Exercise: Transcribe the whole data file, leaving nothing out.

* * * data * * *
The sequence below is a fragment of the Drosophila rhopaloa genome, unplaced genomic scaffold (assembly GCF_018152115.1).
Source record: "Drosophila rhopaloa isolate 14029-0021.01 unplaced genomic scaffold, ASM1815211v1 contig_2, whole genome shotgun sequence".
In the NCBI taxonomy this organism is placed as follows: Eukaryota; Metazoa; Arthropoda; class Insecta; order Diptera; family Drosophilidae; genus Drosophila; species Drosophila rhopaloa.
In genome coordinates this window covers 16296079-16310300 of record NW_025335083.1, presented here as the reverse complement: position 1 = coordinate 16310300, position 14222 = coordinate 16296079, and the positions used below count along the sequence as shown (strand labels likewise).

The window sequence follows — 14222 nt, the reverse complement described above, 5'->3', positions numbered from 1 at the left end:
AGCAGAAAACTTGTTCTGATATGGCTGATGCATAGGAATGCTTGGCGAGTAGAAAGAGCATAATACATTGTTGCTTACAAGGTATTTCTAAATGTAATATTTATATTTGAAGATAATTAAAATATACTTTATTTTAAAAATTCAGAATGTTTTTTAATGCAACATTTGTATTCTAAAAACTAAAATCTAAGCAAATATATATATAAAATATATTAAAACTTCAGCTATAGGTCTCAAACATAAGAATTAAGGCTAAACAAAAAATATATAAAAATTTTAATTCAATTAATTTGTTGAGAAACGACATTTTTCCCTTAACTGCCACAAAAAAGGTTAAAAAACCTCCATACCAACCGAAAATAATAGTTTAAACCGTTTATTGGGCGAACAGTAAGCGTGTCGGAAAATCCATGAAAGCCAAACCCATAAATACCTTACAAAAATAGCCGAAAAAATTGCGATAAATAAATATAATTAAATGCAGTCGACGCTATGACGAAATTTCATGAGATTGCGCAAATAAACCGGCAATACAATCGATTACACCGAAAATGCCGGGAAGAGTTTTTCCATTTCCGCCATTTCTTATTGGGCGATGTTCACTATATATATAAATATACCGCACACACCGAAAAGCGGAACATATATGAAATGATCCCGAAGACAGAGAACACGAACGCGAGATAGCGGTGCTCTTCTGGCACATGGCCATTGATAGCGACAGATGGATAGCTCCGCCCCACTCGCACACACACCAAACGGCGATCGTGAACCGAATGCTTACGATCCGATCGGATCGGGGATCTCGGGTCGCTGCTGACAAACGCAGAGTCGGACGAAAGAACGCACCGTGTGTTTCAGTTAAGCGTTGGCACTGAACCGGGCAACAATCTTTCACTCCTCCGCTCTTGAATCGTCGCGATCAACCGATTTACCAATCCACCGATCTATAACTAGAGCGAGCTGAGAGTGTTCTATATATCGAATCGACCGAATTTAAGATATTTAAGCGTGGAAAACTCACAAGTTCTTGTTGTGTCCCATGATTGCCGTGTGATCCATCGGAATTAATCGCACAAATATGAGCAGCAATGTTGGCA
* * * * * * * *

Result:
The sequence below is a fragment of the Drosophila rhopaloa genome, unplaced genomic scaffold (assembly GCF_018152115.1).
Source record: "Drosophila rhopaloa isolate 14029-0021.01 unplaced genomic scaffold, ASM1815211v1 contig_2, whole genome shotgun sequence".
In the NCBI taxonomy this organism is placed as follows: Eukaryota; Metazoa; Arthropoda; class Insecta; order Diptera; family Drosophilidae; genus Drosophila; species Drosophila rhopaloa.
In genome coordinates this window covers 16296079-16310300 of record NW_025335083.1, presented here as the reverse complement: position 1 = coordinate 16310300, position 14222 = coordinate 16296079, and the positions used below count along the sequence as shown (strand labels likewise).

The window sequence follows — 14222 nt, the reverse complement described above, 5'->3', positions numbered from 1 at the left end:
AGCAGAAAACTTGTTCTGATATGGCTGATGCATAGGAATGCTTGGCGAGTAGAAAGAGCATAATACATTGTTGCTTACAAGGTATTTCTAAATGTAATATTTATATTTGAAGATAATTAAAATATACTTTATTTTAAAAATTCAGAATGTTTTTTAATGCAACATTTGTATTCTAAAAACTAAAATCTAAGCAAATATATATATAAAATATATTAAAACTTCAGCTATAGGTCTCAAACATAAGAATTAAGGCTAAACAAAAAATATATAAAAATTTTAATTCAATTAATTTGTTGAGAAACGACATTTTTCCCTTAACTGCCACAAAAAAGGTTAAAAAACCTCCATACCAACCGAAAATAATAGTTTAAACCGTTTATTGGGCGAACAGTAAGCGTGTCGGAAAATCCATGAAAGCCAAACCCATAAATACCTTACAAAAATAGCCGAAAAAATTGCGATAAATAAATATAATTAAATGCAGTCGACGCTATGACGAAATTTCATGAGATTGCGCAAATAAACCGGCAATACAATCGATTACACCGAAAATGCCGGGAAGAGTTTTTCCATTTCCGCCATTTCTTATTGGGCGATGTTCACTATATATATAAATATACCGCACACACCGAAAAGCGGAACATATATGAAATGATCCCGAAGACAGAGAACACGAACGCGAGATAGCGGTGCTCTTCTGGCACATGGCCATTGATAGCGACAGATGGATAGCTCCGCCCCACTCGCACACACACCAAACGGCGATCGTGAACCGAATGCTTACGATCCGATCGGATCGGGGATCTCGGGTCGCTGCTGACAAACGCAGAGTCGGACGAAAGAACGCACCGTGTGTTTCAGTTAAGCGTTGGCACTGAACCGGGCAACAATCTTTCACTCCTCCGCTCTTGAATCGTCGCGATCAACCGATTTACCAATCCACCGATCTATAACTAGAGCGAGCTGAGAGTGTTCTATATATCGAATCGACCGAATTTAAGATATTTAAGCGTGGAAAACTCACAAGTTCTTGTTGTGTCCCATGATTGCCGTGTGATCCATCGGAATTAATCGCACAAATATGAGCAGCAATGTTGGCA